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5 Tips for Becoming a Better Level Designer

Discussion in 'General Discussion' started by Sykoo, Mar 24, 2017.

  1. Sykoo


    Jul 25, 2014
    Hi there,

    I decided to post a new video that I recently uploaded on my YouTube channel here as well, since most of my previous videos have been enjoyed here.

    I hope that I can help out some people by this video.

    1: Artistic Eye - how can you become better at it? How do you get the "artistic eye"?

    2: Grass - how can you make your grass look good? Why are your grass textures failing? Is your grass too green?

    3: Models - how to find high quality models? What model packs should you purchase? How can you search for the "right" kind of assets?

    4: Lightning and Shadows - how do you properly light up your levels? How do you use a directional light? How do you edit the ambient light? Are your shadows TOO strong?

    5: Take your time - is it worth spending extra 30 minutes on your level? Why should you not be afraid of editing more? Is there ALWAYS room for improvement, if so, how can you actually perform the improvement?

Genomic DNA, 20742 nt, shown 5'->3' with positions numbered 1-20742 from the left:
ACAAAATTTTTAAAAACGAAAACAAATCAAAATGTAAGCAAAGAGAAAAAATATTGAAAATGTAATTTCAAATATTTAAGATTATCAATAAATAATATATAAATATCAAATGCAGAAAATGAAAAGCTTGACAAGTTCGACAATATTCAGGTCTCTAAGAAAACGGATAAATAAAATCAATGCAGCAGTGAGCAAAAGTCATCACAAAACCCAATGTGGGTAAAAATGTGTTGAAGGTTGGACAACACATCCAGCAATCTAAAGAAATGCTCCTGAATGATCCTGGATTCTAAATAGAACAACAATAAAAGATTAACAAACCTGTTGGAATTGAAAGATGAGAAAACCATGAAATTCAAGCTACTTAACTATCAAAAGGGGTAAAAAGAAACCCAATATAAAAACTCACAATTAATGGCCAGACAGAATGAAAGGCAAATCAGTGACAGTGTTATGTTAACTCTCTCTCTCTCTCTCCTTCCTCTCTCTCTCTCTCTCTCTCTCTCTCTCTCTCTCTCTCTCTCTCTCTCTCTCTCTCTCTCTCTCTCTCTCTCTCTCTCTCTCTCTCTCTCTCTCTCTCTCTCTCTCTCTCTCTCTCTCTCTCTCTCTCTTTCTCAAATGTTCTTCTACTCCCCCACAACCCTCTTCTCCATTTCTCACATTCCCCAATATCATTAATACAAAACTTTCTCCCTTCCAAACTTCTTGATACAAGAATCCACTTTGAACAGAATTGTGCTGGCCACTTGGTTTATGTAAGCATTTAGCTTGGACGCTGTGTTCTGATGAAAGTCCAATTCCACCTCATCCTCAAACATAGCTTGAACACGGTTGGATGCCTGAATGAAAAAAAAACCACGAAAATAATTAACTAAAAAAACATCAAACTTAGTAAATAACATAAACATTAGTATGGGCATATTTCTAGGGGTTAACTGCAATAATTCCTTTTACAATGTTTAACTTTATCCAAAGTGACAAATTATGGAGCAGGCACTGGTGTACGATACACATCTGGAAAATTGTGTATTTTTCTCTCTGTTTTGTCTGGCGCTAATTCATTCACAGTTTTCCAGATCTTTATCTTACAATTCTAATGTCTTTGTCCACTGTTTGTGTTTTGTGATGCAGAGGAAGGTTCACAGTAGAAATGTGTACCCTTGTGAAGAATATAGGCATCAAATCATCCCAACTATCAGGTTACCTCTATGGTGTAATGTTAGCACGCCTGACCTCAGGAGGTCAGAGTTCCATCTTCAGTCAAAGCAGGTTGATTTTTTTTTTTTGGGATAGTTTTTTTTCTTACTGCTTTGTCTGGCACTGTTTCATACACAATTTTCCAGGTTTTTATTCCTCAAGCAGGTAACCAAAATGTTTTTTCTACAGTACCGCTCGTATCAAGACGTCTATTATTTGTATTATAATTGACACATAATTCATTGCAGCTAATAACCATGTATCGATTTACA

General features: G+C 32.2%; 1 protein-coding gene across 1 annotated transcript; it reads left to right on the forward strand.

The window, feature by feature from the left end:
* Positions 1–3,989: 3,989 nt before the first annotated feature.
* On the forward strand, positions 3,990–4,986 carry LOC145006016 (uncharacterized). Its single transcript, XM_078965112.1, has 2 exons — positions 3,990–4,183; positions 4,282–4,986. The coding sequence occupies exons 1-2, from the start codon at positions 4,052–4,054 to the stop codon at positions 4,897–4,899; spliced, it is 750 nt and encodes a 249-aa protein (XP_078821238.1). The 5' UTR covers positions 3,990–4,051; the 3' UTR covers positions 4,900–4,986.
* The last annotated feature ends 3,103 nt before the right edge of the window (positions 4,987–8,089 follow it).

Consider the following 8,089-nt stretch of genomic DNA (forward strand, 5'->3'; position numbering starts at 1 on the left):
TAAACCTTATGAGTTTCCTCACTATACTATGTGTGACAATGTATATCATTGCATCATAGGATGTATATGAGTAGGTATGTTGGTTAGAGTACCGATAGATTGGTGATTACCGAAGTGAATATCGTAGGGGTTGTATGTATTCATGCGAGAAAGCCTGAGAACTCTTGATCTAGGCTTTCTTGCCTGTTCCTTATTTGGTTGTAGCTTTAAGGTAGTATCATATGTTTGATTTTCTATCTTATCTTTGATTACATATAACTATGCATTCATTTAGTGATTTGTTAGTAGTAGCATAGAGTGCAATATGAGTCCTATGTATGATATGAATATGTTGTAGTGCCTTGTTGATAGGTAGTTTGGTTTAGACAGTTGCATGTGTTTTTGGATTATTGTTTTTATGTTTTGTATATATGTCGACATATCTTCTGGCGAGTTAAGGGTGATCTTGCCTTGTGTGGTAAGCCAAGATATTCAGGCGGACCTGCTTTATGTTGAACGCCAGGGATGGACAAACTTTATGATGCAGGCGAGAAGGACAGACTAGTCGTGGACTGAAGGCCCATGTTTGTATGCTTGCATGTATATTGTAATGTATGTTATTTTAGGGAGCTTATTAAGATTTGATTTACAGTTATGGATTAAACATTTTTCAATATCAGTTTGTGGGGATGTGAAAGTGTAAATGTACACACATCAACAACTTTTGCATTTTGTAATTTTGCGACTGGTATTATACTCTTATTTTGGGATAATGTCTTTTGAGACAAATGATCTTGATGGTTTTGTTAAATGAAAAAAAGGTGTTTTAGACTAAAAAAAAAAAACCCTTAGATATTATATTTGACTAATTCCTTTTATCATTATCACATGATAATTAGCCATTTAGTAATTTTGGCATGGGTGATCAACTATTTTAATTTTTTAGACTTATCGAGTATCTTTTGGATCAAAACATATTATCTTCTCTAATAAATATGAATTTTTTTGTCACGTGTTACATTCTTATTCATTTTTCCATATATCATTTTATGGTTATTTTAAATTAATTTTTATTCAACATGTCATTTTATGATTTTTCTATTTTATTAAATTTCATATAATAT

I also talk quite a lot about Unity's level designing, since I know most of my viewers (biased) use Unity. I hope you enjoy. If you have any feedback for me about the video, or a few tips of your own - let me and us know in the replies. :)
  2. Master-Frog


    Jun 22, 2015
    I have an autistic eye.
    RockoDyne likes this.
  3. zombiegorilla



    May 8, 2012
    That's really not level design, it's more environment assembly. Level design is more about gameplay.
  4. Sykoo


    Jul 25, 2014
    These are factors that help you through level designing. If you're pointing at my content, I've been making levels, and that's one thing my customers can agree with. Some of my designs I post on my channel go to game studios as well.
  5. Sykoo


    Jul 25, 2014
    LOL YouTube's subtitles detected one of my "artistic" pronunciation as "autistic". Oh my, what have I done?
  6. passerbycmc


    Feb 12, 2015
    This seems like it is more about environment art, and not level design. Level design is more in the domain of problem solving and less in the domain of visuals. Its about building layouts that let the gameplay flow, building interesting encounters for the player and even a lot of work with fixing and optimizing sight lines as well as level scripting.
  7. Ch33ri0s


    Feb 6, 2013
    Great video, but I felt like you only grazed the top of what actually make you a better environment designer. This video seemed more like simple tips than making me a better level designer.

    If you really want to "help" make people better at 'level designing' you should make several videos and focus on specific topics (such as lighting, then grass/trees, then camera, then scaling and textures.. etc.). The problem with focusing on 'level designing' as a whole, is their are so many different topics that need to be addressed.

    In my opinion, lighting and shadows would be a great topic to talk about. You can make bad terrain look good with proper lighting and shadows (from my experience).